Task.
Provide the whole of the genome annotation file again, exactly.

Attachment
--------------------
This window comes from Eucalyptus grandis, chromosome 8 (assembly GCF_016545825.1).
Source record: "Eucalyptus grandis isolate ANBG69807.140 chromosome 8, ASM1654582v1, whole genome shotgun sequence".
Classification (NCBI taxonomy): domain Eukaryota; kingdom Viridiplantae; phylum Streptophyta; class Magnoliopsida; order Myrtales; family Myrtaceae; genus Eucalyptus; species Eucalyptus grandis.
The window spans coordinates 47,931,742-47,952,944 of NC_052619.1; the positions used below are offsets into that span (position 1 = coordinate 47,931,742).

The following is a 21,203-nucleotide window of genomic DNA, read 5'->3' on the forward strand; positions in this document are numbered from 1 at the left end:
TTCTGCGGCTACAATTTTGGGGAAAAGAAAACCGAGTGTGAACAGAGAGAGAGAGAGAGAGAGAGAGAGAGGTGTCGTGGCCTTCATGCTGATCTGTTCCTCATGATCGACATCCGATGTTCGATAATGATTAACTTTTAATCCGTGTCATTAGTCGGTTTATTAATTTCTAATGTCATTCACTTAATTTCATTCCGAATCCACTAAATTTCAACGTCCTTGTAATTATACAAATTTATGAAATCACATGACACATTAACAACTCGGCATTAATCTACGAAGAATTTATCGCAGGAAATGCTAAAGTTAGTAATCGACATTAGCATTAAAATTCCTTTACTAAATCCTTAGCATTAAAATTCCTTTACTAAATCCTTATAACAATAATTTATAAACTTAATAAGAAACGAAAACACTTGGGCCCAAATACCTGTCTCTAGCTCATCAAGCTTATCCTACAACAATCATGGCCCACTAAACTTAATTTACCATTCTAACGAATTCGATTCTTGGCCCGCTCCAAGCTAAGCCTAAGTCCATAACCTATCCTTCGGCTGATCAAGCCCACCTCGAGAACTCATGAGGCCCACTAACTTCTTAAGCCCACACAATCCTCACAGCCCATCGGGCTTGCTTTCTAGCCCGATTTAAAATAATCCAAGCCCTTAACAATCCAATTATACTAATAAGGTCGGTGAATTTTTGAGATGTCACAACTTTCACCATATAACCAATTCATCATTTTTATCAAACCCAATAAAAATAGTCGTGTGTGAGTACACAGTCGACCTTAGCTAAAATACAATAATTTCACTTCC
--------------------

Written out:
This window comes from Eucalyptus grandis, chromosome 8 (assembly GCF_016545825.1).
Source record: "Eucalyptus grandis isolate ANBG69807.140 chromosome 8, ASM1654582v1, whole genome shotgun sequence".
Classification (NCBI taxonomy): domain Eukaryota; kingdom Viridiplantae; phylum Streptophyta; class Magnoliopsida; order Myrtales; family Myrtaceae; genus Eucalyptus; species Eucalyptus grandis.
The window spans coordinates 47,931,742-47,952,944 of NC_052619.1; the positions used below are offsets into that span (position 1 = coordinate 47,931,742).

The following is a 21,203-nucleotide window of genomic DNA, read 5'->3' on the forward strand; positions in this document are numbered from 1 at the left end:
TTCTGCGGCTACAATTTTGGGGAAAAGAAAACCGAGTGTGAACAGAGAGAGAGAGAGAGAGAGAGAGAGAGGTGTCGTGGCCTTCATGCTGATCTGTTCCTCATGATCGACATCCGATGTTCGATAATGATTAACTTTTAATCCGTGTCATTAGTCGGTTTATTAATTTCTAATGTCATTCACTTAATTTCATTCCGAATCCACTAAATTTCAACGTCCTTGTAATTATACAAATTTATGAAATCACATGACACATTAACAACTCGGCATTAATCTACGAAGAATTTATCGCAGGAAATGCTAAAGTTAGTAATCGACATTAGCATTAAAATTCCTTTACTAAATCCTTAGCATTAAAATTCCTTTACTAAATCCTTATAACAATAATTTATAAACTTAATAAGAAACGAAAACACTTGGGCCCAAATACCTGTCTCTAGCTCATCAAGCTTATCCTACAACAATCATGGCCCACTAAACTTAATTTACCATTCTAACGAATTCGATTCTTGGCCCGCTCCAAGCTAAGCCTAAGTCCATAACCTATCCTTCGGCTGATCAAGCCCACCTCGAGAACTCATGAGGCCCACTAACTTCTTAAGCCCACACAATCCTCACAGCCCATCGGGCTTGCTTTCTAGCCCGATTTAAAATAATCCAAGCCCTTAACAATCCAATTATACTAATAAGGTCGGTGAATTTTTGAGATGTCACAACTTTCACCATATAACCAATTCATCATTTTTATCAAACCCAATAAAAATAGTCGTGTGTGAGTACACAGTCGACCTTAGCTAAAATACAATAATTTCACTTCC